Disappointment has been expressed by several sports officials after Sion 2026 lost a crucial referendum ©Getty Images

International Olympic Committee (IOC) officials have urged cities to change their negative perception and see the positives of hosting the Winter Olympic and Paralympic Games.

The plea came as politicians in the Canton of Valais warned the region may never bid again after Sion 2026 withdrew from the race following a referendum defeat yesterday.

The city's bid for the 2026 Winter Olympics and Paralympics ocollapsed after voters in a Canton-wide referendum rejected releasing funding of CHF100 million (£76 million/$101 million/€87 million).

Citizens across Valais voted "no" on the proposed funding package, which would have seen some of their tax money used to pay for infrastructure and security.

Residents in the city of Sion itself voted against with a 61 per cent majority.

Valais State Councilor Frédéric Favre was quoted as saying by Le Matin that he did not know if Valais "will experience another Olympic project in the future" after the defeat.

Sion's withdrawal, considered a blow to Olympic bidding and the Movement as a whole, leaves six candidates in the race for the 2026 Winter Olympics and Paralympics, although the status of several of them remains unclear. 

The Swiss city became the latest European city to lose a referendum concerning a bid for the Winter Olympics and Paralympics and no bid has been given the green light in a public vote since Oslo in 2013 - an attempt which eventually collapsed anyway.

In a statement following the referendum, the IOC blamed the loss on "outdated information on the cost of the Games".

"You would think Switzerland would be an ideal destination for the Games and it is disappointing," IOC member and World Anti-Doping Agency President Sir Craig Reedie told insidethegames.

"The IOC must now make sure that all of the candidates have all the information they need going forward.

"It is also important to remind cities of how bidding for and hosting the Winter Olympics has the potential for great benefits and how it is an exciting opportunity for the city, the country and for sport in that nation."

Sir Craig Reedie said all candidates must be given all the information they need by the IOC ©Getty Images
Sir Craig Reedie said all candidates must be given all the information they need by the IOC ©Getty Images

Sion's referendum defeat has increased concern over the bidding process, particularly as the IOC have attempted to reduce the cost of bidding and hosting through their "New Norm" reforms.

Patrick Nally, a sports marketing guru credited with laying the commercial foundations of the future of the Olympic Movement in the 1980s, claimed the traditional days of bidding were over and the IOC should instead "select" a city tailored to host the Games.

"I think we should forget bidding processes, you are not going to change people’s perception," Nally told insidethegames.

"The general public do not understand and the negative perceptions outweigh the positives.

"I cannot believe there will ever be a referendum that will go in their favour; the message is just not getting through to cities.

"I think it should be a selection process rather than a bidding process.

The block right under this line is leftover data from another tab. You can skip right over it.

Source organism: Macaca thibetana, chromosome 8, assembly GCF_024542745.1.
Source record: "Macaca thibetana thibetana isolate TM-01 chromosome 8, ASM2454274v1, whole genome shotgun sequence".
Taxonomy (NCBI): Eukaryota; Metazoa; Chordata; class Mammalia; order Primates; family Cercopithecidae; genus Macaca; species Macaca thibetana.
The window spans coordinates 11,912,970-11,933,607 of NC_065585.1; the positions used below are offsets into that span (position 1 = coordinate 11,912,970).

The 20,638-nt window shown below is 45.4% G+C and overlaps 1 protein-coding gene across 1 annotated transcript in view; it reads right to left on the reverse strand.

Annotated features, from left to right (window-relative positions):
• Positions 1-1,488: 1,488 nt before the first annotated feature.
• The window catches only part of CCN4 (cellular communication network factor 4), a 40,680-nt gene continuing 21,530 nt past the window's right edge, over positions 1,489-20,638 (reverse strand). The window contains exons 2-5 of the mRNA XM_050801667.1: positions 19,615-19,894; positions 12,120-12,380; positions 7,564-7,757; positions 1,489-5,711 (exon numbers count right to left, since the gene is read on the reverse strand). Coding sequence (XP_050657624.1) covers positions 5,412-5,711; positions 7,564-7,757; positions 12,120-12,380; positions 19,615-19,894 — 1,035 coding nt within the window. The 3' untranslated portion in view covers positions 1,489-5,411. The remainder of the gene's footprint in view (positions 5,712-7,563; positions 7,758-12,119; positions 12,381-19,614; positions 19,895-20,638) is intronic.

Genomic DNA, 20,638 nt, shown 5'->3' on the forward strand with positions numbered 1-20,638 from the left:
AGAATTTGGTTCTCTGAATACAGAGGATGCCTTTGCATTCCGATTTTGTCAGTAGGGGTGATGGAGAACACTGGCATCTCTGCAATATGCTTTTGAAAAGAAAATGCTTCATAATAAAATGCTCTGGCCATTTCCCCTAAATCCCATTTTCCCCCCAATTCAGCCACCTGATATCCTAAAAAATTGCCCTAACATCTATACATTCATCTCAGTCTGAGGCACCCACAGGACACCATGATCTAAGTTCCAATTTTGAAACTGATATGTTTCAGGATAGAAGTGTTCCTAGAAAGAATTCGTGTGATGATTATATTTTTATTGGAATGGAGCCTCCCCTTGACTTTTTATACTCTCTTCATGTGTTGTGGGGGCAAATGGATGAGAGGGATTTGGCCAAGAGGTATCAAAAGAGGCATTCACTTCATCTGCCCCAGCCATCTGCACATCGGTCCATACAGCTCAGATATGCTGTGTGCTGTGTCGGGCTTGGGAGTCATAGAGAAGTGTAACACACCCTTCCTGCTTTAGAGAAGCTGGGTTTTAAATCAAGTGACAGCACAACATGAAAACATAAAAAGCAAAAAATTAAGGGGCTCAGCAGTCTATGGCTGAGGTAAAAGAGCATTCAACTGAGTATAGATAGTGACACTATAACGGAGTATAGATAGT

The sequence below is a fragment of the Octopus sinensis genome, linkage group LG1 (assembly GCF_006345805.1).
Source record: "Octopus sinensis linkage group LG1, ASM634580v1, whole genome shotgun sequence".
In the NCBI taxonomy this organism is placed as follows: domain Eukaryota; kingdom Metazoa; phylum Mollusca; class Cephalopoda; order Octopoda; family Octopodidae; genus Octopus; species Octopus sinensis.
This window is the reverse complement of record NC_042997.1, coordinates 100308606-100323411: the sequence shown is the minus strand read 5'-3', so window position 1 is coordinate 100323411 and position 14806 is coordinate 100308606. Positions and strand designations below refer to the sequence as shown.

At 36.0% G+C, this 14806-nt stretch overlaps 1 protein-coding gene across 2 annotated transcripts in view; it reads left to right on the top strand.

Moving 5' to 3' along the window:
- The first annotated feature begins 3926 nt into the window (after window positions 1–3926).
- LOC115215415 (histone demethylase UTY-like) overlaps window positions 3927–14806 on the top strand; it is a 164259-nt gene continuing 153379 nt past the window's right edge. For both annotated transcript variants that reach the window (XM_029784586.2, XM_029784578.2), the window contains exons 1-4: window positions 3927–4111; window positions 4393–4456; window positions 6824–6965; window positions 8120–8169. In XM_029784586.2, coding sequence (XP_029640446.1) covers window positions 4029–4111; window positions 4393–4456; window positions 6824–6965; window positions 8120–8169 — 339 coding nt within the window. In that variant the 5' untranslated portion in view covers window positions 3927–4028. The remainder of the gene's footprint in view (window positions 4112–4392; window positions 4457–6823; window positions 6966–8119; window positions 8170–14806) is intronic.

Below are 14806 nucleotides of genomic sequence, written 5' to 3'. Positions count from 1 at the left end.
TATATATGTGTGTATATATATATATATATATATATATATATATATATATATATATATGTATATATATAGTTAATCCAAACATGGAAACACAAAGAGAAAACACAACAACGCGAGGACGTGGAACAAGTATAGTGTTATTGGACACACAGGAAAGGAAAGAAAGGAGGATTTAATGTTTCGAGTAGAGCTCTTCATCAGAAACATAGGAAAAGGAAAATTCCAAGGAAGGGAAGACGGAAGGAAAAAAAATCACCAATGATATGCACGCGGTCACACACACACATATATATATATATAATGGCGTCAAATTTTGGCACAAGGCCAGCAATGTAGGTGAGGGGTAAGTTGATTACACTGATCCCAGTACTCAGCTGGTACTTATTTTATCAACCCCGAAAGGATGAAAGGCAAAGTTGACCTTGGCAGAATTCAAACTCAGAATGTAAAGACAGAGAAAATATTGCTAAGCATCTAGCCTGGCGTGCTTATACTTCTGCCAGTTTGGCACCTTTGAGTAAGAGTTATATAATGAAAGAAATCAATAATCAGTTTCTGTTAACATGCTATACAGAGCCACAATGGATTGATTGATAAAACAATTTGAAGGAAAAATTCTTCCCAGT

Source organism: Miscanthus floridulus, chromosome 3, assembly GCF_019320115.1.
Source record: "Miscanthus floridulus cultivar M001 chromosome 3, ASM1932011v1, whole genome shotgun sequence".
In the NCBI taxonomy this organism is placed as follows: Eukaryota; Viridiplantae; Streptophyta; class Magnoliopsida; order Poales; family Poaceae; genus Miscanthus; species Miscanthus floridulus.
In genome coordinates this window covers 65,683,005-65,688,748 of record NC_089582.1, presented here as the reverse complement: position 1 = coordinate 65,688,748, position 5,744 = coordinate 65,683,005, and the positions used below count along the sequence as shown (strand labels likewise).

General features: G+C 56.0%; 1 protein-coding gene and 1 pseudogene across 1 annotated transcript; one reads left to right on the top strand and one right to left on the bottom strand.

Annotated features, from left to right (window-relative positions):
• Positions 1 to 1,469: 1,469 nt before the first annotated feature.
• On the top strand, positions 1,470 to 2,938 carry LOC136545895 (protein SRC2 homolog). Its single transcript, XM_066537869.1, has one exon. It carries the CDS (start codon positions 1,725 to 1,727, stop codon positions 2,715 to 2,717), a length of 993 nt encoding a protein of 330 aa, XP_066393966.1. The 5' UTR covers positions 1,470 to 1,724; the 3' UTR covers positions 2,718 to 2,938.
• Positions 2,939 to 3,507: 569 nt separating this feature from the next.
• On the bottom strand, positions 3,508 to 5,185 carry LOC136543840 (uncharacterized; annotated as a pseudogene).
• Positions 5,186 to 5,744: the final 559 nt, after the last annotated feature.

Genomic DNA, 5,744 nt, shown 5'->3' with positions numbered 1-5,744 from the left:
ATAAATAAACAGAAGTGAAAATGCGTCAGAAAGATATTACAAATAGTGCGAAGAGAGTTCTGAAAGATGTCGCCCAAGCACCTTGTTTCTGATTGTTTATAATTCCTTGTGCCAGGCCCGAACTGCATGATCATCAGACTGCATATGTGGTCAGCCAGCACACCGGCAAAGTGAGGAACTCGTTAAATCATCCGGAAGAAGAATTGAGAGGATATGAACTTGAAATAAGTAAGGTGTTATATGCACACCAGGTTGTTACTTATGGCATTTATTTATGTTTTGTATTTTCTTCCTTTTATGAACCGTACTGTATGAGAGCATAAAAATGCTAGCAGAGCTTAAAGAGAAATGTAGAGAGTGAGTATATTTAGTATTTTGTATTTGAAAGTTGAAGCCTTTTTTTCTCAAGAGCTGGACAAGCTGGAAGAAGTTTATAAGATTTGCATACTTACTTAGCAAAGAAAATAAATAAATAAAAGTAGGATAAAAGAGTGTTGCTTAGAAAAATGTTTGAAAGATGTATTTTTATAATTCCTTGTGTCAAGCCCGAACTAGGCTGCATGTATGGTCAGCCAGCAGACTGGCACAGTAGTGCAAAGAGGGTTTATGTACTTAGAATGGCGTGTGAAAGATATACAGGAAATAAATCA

"Cities should be elected in a manner which is financially sound, where the legacy plans are sound and take the risky elements of the bid away.

"Bidding must change; the Games should be placed in the right place."

Favre was among those to express his disappointment at the result, where 54 per cent voted against the funding.

"We are obviously disappointed with this result even if the participation rate shows that the subject interested everyone," he said.

Local officials have warned Sion may never bid for the Winter Olympics and Paralympics again ©Getty Images
Local officials have warned Sion may never bid for the Winter Olympics and Paralympics again ©Getty Images

In a statement sent to insidethegames, the International Paralympic Committee added: "The IPC is disappointed at the referendum result which has resulted in the Sion 2026 Executive Committee returning its mandate to organise the Olympic and Paralympic Winter Games.

"By voting against the releasing of funds, the citizens have denied Switzerland the opportunity to stage a spectacular sporting event that would have showcased the best of the country to a global audience and an event that would ultimately have transformed attitudes towards impairment and further driven social inclusion.

"At a time when reforms put in place to drive down the costs of staging the Olympic and Paralympic Winter Games are starting to deliver tangible results, residents of  cities interested in staging the Games need only look as far as Pyeongchang 2018’s financial results to see that the Games can deliver a strong surplus."

Innsbruck in Austria became the latest city to suffer such a defeat in October, killing their bid for 2026.

A total of 60 per cent of residents in the Canton of Graubünden also voted against a former rival Swiss 2026 bid.

A referendum for a 2022 bid from Davos, also in Graubünden, was similarly unsuccessful, as was one in Kraków in Poland and Munich in Germany.

Calgary in Canada is also likely to face a referendum late this year or early in 2019, while Stockholm in Sweden and an Italian bid from Milan, Turin and Cortina d'Ampezzo are still not guaranteed political support.

That leaves Erzurum in Turkey, currently considered a rank outsider, as well as Graz in Austria, the country where the referendum in Innsbruck has already failed, and Sapporo in Japan, which would prefer to bid for the 2030 edition instead.

The IOC is due to approve official candidates at its Session in Buenos Aires in October before a host is chosen in September 2019.